AIDS is an everyday experience. The dates on this calendar all relate to the AIDS crisis. Some are globally known; others are drawn from personal experiences.
This online calendar is produced in partnership with Visual AIDS and is an extension of the exhibition “EVERYDAY,” which was curated by Jean Carlomusto, Alexandra Juhasz and Hugh Ryan in 2016. The exhibition and accompanying print calendar explored the AIDS crisis—historically and currently—through the lens of art and ephemera that examines and evidences daily experiences and practices in response to HIV/AIDS. Artists featured in the “EVERYDAY” exhibition were invited to submit as many dates to the calendar as they desired.
We invite you to reflect upon these dates, and this artwork, in dialogue with one another. We also encourage you to submit dates of your own by clicking here. Submissions may include the date of your diagnosis, the date of the loss of a loved one to AIDS-related illness or a significant milestone in your life with HIV/AIDS.
New submissions will be continually added to the calendar because AIDS is not over.
2,500 activists marched on President Bush’s vacation home in Kennebunkport, Maine, to demand leadership on AIDS. After a die-in on the road to the Bushes’ house, activists unrolled a 50-foot-long banner outlining a 32-point plan to end the AIDS crisis. (1991)
Chloe Dzubilo is the first transgender person on the cover of POZ magazine. (2004)
The Centers for Disease Control and Prevention (CDC) publishes the first occupational HIV exposure precautions for health care workers and allied health professionals. (1983)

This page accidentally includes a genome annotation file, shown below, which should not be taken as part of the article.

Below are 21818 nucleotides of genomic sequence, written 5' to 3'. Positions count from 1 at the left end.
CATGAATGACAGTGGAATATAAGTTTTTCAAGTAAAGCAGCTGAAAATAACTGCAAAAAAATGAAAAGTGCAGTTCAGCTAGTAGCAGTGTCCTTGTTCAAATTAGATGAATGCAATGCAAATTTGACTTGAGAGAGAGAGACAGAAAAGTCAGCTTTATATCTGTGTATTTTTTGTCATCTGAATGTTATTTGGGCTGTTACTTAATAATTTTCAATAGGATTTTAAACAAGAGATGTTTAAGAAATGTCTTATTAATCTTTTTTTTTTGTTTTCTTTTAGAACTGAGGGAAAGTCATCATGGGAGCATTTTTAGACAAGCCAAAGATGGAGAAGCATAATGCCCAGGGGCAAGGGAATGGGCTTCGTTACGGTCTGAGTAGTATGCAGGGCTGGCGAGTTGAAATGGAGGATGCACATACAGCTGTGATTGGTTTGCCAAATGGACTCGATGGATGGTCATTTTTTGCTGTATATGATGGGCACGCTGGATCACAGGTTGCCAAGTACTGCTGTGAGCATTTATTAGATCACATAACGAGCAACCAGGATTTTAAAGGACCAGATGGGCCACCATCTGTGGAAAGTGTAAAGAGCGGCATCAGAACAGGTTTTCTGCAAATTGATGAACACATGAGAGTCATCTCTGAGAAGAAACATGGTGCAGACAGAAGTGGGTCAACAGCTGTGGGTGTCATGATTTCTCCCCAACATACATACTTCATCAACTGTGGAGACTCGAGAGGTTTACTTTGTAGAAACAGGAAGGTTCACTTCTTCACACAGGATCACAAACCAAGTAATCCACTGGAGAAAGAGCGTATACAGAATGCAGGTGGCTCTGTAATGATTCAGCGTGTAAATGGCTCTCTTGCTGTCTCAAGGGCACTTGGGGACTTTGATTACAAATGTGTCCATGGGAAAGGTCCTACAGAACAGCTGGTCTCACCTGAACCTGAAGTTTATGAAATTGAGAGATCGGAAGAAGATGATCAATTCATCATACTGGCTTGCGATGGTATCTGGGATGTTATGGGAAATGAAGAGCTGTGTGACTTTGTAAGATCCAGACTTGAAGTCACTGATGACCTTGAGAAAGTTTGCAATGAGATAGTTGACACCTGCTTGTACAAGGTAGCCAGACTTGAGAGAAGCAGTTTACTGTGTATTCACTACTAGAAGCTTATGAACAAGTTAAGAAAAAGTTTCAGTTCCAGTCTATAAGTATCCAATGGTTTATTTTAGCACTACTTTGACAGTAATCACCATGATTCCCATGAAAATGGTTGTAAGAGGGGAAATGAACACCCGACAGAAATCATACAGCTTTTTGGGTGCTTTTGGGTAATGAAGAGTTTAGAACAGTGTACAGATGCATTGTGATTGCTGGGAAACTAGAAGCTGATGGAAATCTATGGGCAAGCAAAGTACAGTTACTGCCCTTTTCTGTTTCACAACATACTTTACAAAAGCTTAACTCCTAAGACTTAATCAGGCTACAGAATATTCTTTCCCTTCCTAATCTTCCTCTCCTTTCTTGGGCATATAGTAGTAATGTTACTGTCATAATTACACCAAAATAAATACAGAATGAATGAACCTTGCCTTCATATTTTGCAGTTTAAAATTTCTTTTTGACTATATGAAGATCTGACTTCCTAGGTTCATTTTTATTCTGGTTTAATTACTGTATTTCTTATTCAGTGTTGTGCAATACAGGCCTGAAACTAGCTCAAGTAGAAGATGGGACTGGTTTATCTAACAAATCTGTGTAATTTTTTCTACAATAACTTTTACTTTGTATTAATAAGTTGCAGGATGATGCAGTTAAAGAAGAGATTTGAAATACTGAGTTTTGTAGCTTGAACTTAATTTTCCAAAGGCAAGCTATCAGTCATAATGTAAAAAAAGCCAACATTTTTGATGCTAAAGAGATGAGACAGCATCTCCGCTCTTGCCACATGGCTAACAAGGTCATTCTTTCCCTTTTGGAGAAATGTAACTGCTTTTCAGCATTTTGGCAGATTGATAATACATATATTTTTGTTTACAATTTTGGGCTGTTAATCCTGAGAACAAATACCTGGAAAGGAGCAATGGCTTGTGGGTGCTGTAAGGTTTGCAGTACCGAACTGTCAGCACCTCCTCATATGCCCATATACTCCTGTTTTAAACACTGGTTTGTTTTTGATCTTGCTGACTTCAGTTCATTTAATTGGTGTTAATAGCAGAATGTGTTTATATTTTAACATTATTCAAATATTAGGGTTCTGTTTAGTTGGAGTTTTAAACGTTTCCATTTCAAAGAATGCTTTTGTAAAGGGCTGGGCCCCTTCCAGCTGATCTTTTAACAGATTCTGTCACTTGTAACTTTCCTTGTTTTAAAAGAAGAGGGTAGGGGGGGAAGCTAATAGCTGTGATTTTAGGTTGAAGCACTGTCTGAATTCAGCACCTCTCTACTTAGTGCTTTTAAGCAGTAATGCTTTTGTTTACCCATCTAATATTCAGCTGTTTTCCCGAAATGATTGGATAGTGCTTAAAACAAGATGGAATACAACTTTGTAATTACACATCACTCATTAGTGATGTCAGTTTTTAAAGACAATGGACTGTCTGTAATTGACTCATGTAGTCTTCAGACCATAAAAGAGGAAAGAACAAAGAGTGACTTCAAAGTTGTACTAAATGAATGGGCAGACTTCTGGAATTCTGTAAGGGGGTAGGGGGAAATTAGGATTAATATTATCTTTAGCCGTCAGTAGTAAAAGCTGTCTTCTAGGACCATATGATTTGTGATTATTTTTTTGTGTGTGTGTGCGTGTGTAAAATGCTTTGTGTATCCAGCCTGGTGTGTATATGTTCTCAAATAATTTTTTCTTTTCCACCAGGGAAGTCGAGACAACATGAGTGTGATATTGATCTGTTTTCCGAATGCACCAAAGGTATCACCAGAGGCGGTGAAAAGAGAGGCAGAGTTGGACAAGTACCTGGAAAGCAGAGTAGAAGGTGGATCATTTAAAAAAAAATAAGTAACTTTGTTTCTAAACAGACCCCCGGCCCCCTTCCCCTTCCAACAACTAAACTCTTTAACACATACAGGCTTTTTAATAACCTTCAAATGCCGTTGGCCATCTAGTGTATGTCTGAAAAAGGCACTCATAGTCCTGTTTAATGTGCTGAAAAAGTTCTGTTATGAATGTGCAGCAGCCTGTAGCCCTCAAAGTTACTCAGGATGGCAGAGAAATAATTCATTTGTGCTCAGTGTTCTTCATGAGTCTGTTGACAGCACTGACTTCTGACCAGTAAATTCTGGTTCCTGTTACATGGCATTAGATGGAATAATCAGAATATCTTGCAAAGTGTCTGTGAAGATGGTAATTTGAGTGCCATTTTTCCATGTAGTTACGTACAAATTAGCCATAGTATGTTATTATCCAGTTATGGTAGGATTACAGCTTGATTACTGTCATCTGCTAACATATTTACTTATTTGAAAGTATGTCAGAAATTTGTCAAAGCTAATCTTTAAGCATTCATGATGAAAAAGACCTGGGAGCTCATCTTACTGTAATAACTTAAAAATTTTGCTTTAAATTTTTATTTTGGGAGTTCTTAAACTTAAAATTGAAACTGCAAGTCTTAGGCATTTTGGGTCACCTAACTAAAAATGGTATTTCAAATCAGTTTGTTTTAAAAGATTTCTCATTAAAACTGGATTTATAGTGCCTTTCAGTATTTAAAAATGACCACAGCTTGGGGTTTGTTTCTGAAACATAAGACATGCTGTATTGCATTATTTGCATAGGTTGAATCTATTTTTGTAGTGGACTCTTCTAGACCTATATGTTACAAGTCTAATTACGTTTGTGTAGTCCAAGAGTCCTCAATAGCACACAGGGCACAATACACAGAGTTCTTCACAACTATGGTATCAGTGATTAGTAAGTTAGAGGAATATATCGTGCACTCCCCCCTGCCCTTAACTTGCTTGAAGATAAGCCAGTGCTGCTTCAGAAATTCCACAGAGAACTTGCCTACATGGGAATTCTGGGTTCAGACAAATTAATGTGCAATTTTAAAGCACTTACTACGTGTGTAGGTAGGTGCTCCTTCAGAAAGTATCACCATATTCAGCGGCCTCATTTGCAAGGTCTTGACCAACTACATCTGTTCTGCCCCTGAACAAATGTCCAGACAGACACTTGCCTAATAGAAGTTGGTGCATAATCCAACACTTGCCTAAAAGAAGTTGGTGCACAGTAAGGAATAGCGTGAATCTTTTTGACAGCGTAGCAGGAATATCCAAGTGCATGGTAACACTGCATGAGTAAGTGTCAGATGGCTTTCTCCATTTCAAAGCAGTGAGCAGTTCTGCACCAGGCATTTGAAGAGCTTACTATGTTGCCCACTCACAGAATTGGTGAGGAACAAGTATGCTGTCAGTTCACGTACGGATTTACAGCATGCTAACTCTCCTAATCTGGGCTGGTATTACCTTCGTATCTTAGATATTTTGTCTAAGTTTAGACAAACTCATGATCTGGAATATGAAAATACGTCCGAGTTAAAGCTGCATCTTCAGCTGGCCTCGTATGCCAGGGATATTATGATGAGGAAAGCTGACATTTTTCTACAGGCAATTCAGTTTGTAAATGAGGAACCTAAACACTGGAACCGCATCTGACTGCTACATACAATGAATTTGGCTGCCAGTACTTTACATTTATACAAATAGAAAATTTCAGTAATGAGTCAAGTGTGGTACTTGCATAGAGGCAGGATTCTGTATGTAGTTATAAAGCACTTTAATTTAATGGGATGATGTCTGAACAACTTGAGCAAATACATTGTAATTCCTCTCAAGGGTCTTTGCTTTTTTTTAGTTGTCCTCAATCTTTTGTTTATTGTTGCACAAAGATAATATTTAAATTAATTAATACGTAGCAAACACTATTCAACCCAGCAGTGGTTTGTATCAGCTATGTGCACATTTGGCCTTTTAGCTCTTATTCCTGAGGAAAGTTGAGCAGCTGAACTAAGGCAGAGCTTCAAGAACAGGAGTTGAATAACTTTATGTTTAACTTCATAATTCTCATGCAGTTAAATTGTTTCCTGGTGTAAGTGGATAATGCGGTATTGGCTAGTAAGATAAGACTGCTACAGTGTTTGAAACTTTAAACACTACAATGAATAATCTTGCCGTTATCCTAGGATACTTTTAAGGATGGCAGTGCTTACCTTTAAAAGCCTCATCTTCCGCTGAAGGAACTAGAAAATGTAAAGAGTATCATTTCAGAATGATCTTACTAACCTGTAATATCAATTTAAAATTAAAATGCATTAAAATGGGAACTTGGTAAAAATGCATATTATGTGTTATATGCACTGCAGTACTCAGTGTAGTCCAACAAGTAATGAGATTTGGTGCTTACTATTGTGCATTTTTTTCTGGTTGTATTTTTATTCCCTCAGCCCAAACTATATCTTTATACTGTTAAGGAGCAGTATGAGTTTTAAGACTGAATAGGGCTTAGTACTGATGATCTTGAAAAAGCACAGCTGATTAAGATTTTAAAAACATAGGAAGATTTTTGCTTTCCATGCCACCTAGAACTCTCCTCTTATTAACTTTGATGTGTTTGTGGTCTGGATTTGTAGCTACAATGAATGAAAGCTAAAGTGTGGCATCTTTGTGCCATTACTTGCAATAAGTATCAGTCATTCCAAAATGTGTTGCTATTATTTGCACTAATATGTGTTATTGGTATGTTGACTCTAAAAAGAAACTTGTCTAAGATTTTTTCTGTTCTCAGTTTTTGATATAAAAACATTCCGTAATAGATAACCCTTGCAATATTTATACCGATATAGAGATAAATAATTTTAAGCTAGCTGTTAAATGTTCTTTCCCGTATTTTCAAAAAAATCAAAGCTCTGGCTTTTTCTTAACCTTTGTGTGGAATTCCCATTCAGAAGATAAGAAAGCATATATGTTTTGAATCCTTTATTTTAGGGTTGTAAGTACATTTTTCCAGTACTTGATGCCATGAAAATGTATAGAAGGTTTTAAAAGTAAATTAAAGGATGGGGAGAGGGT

Photographer/artist Grahame Perry’s ashes are scattered by loved ones in the San Francisco Bay. (2016)
Actor John Megna, best known for playing Dill in the film To Kill a Mockingbird, dies of AIDS-related complications at age 42. (1995)
Treatment Action Group members Peter Staley, Sean Strub, Garance Franke-Ruta, Mark Allen, Derek Link, Jim Serafini and Jason Childers cover Senator Jesse Helms’s house with an enormous inflatable condom with the words, “A CONDOM TO STOP UNSAFE POLITICS. HELMS IS DEADLIER THAN A VIRUS.” (1991)
The AIDS (Artists Involved with Death & Survival) Show premieres at Theatre Rhinoceros in San Francisco. The play is the subject of a 1986 documentary film of the same name. (1984)
Visiting Desire featuring HIV-positive artist and activist Chloe Dzubilo premieres at the Toronto International Film Festival. (1996)
The AIDS-themed Broadway musical Rent take its final bow. (2008)
Actor Brad Davis dies of AIDS-related complications at age 41. He played the lead role in Larry Kramer’s The Normal Heart. (1991)
The CDC identifies all major routes of HIV transmission—and rules out transmission by casual contact, food, water, air, or environmental surfaces. (1983)
Broadway composer and lyricist Michael Friedman—known for his work on the musical Bloody, Bloody Andrew Jackson—dies at age 41. His death is a reminder to many that people continue to die of AIDS-related illnesses. (2017)
Nick Rhoades, who in May was sentenced in Iowa to 25 years in prison for failing to disclose his HIV status to a sexual partner who didn’t contract HIV, has his sentence reduced to five years’ probation without jail time. (2009)
Color Dot Connect: Curtis Carman and John Hanning exhibit presented by Visual AIDS opens at Mixed Greens gallery. (2014)
The film And the Band Played On, based on the book by Randy Shilts, airs on HBO. (1993)
Actor Anthony Perkins, known for playing Norman Bates in Psycho, dies of AIDS-related pneumonia at age 60. (1992)
The PWA Housing Committee organizes a demonstration to make AIDS housing an issue in New York City Council elections. (1993)
The Department of Justice announces a $715,000 settlement in favor of a boy who was denied admission to the Milton Hershey School because he is living with HIV. (2012)
ACT UP’s Sell Welcome action at the New York Stock Exchange stops all trading for an unprecedented 30 minutes. (1989)
ACT UP NY joins ACT UP Long Island in a demonstration protesting the lack of AIDS housing on Long Island. (1989)